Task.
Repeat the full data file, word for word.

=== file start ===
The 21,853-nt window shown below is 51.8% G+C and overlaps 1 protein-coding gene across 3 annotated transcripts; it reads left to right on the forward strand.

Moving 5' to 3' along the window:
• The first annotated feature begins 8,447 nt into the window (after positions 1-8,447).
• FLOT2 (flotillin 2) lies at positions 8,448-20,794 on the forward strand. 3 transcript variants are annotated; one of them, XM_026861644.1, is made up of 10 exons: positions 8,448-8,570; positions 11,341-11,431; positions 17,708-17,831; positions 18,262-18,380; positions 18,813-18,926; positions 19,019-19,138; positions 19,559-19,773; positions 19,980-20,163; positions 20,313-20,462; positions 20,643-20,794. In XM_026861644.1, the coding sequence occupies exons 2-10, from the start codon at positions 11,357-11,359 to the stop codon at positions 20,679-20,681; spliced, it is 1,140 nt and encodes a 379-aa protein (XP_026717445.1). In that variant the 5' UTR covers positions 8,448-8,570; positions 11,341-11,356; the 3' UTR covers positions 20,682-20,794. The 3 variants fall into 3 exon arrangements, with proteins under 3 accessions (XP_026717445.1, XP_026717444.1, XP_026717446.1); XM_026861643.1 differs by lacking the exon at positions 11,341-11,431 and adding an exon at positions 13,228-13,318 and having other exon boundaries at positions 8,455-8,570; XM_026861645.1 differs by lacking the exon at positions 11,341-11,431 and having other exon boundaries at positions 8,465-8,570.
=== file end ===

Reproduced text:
The 21,853-nt window shown below is 51.8% G+C and overlaps 1 protein-coding gene across 3 annotated transcripts; it reads left to right on the forward strand.

Moving 5' to 3' along the window:
• The first annotated feature begins 8,447 nt into the window (after positions 1-8,447).
• FLOT2 (flotillin 2) lies at positions 8,448-20,794 on the forward strand. 3 transcript variants are annotated; one of them, XM_026861644.1, is made up of 10 exons: positions 8,448-8,570; positions 11,341-11,431; positions 17,708-17,831; positions 18,262-18,380; positions 18,813-18,926; positions 19,019-19,138; positions 19,559-19,773; positions 19,980-20,163; positions 20,313-20,462; positions 20,643-20,794. In XM_026861644.1, the coding sequence occupies exons 2-10, from the start codon at positions 11,357-11,359 to the stop codon at positions 20,679-20,681; spliced, it is 1,140 nt and encodes a 379-aa protein (XP_026717445.1). In that variant the 5' UTR covers positions 8,448-8,570; positions 11,341-11,356; the 3' UTR covers positions 20,682-20,794. The 3 variants fall into 3 exon arrangements, with proteins under 3 accessions (XP_026717445.1, XP_026717444.1, XP_026717446.1); XM_026861643.1 differs by lacking the exon at positions 11,341-11,431 and adding an exon at positions 13,228-13,318 and having other exon boundaries at positions 8,455-8,570; XM_026861645.1 differs by lacking the exon at positions 11,341-11,431 and having other exon boundaries at positions 8,465-8,570.